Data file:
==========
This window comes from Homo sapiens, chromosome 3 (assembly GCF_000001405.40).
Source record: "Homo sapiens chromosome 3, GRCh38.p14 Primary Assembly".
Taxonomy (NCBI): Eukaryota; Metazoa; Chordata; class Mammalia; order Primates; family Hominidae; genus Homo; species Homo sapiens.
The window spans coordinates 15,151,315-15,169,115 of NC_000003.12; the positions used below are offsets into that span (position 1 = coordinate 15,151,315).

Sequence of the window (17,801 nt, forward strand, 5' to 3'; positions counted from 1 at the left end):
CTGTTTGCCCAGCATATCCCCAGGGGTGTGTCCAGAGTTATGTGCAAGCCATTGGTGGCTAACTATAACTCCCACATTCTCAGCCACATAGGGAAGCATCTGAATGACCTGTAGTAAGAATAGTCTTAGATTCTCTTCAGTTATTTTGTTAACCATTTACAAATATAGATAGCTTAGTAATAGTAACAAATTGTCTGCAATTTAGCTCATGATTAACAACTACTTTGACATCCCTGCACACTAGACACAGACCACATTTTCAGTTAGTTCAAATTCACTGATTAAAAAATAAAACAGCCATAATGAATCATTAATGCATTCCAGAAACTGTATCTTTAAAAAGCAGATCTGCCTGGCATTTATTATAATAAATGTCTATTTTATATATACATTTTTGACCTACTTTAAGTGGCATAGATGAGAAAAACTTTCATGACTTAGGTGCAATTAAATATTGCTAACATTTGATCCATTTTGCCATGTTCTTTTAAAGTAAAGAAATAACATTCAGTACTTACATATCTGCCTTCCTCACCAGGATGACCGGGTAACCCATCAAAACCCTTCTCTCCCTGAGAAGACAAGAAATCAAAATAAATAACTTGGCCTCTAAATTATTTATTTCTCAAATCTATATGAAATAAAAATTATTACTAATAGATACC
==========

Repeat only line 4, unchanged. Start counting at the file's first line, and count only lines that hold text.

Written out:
The window spans coordinates 15,151,315-15,169,115 of NC_000003.12; the positions used below are offsets into that span (position 1 = coordinate 15,151,315).